The math of blue whales’ migration patterns

Blue whales, the largest creatures ever to roam the Earth, are highly migratory animals. Each summer, they travel northward along the California coast to forage krill. Then in the fall, they return to the southern breeding grounds where they pass the winter. Sadly, blue whales are endangered, facing the threats of fishing gear, ship strikes, and climate change. To mitigate these threats, researchers must understand the factors that influence the whales’ migration patterns.

Today at the AMS Special Session on Agent-Based Dynamics and Self-Organization in Biology, Stephanie Dodson of the University of California, Davis, gave a talk about her ongoing work to use agent-based models to study blue whale migrations. Agent-based models computationally simulate the actions and interactions of individuals in an attempt to uncover the large-scale dynamics of a community. 

Dodson considered a state-switching model where each whale chooses either a “transit” state (moving long distances with few turns) or a “forage” state (moving short distances with many turns) according to the current krill density and sea surface temperature at the whale’s location. The oceanic data used in the simulations came from the Regional Ocean Modeling System (ROMS) and the North Pacific Ecosystem Model for Understanding Regional Oceanography (NEMURO), covering the 2000-2010 migration seasons with a 3-kilometer spatial resolution and a daily temporal resolution.

Graphs explaining the transit-forage state-switching model used by Dodson.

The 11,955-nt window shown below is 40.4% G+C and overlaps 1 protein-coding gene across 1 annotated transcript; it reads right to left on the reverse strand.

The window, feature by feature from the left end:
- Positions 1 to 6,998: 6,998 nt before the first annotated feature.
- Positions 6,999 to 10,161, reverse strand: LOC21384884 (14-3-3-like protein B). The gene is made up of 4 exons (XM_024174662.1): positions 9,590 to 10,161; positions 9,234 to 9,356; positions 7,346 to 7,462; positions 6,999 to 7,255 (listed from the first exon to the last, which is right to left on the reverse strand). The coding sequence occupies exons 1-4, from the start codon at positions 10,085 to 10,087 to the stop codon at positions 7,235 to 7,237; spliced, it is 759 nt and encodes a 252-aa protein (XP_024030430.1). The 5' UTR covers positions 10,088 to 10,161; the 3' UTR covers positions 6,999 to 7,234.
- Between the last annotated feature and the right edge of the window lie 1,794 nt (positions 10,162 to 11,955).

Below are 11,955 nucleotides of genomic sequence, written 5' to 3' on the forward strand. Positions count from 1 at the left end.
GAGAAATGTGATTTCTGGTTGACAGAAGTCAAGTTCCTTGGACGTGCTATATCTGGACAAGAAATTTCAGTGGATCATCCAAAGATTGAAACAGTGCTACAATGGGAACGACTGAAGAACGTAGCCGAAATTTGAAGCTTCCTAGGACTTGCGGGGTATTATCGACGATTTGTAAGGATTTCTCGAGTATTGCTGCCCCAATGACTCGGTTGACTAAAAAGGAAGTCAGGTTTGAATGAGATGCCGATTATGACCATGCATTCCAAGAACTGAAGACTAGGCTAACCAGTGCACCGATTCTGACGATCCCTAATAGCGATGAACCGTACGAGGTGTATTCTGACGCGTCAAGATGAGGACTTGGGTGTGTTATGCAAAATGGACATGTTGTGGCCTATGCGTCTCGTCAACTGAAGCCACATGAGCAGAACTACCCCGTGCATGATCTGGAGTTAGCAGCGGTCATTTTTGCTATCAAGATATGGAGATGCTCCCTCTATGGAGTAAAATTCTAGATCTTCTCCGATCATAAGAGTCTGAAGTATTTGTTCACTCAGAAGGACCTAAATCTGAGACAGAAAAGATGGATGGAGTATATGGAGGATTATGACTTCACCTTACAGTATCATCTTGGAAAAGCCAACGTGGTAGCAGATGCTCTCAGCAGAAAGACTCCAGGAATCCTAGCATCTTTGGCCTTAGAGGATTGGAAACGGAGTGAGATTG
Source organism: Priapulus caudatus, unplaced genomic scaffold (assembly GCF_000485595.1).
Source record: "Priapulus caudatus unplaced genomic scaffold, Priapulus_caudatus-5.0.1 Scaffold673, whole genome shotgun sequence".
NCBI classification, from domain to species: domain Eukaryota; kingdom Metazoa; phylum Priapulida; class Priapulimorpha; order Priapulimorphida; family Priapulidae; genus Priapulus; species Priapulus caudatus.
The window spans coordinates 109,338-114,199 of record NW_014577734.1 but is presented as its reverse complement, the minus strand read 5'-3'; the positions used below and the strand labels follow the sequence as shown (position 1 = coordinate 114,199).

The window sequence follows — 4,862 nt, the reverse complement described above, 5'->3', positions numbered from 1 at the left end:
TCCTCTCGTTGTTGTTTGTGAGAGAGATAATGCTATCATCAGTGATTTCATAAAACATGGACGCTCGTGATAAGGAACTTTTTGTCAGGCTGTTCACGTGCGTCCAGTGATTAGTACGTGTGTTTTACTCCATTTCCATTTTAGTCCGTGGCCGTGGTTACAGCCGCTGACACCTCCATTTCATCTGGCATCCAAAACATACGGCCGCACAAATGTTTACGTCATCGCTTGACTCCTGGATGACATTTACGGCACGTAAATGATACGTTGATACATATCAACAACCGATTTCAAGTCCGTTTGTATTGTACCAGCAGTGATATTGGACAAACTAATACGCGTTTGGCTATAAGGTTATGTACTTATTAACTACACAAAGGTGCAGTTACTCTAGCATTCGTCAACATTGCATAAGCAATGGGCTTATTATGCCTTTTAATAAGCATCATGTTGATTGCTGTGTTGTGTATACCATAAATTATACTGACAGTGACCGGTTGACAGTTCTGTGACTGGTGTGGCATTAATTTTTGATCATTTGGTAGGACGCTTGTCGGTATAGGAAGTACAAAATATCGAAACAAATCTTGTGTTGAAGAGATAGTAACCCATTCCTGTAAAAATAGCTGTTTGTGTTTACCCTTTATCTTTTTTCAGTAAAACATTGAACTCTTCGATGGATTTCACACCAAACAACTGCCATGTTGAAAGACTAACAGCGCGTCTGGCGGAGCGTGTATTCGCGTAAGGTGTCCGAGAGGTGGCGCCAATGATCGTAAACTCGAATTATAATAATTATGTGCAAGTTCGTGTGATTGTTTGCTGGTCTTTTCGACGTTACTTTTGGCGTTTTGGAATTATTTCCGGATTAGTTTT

Blue whales are more likely to forage in waters with low sea surface temperatures (SST) and high krill densities. The distributions of step lengths and turning angles used in Dodson’s model came from data from tagged whales.

Dodson initialized the simulations with the whales entering the region of interest from the south between May 1 and June 1. She showed the audience an animation of one simulated season, which clearly reproduced the broad-scale northward migration pattern. She explained that her model successfully captures differences from year to year but fails to show any southward migration in the fall. That’s because the southward migration is likely driven by additional factors beyond just sea surface temperature and krill density. (Her current project is investigating the role of social calls in the southward migration.)

Satellite data of the ocean often has gaps in time or space, forcing researchers to use lower-resolution data than they would prefer. To improve her model’s sophistication, Dodson compared its performance on the “gold standard” 3 km, 1 day data to its performance on 9 km, 1 day data and 3 km, 8 day data. She found that coarse spatial data caused the simulated whales to form clumps, which she fixed by lengthening the simulation’s time steps to make the average step distance comparable to the spatial resolution. On the other hand, coarse temporal data caused the simulated whales to stay in one state (transit or forage) for too long. The best way to address this issue, she explained, was to add in whatever higher-resolution temporal data was available, even if it had spatial gaps. 

If you want to read more, Dodson’s work, which she started as a graduate student with collaborators at NOAA, appeared last year in Ecological Modeling. It’s just one example of how math can illuminate animal migrations and inform conservation efforts.

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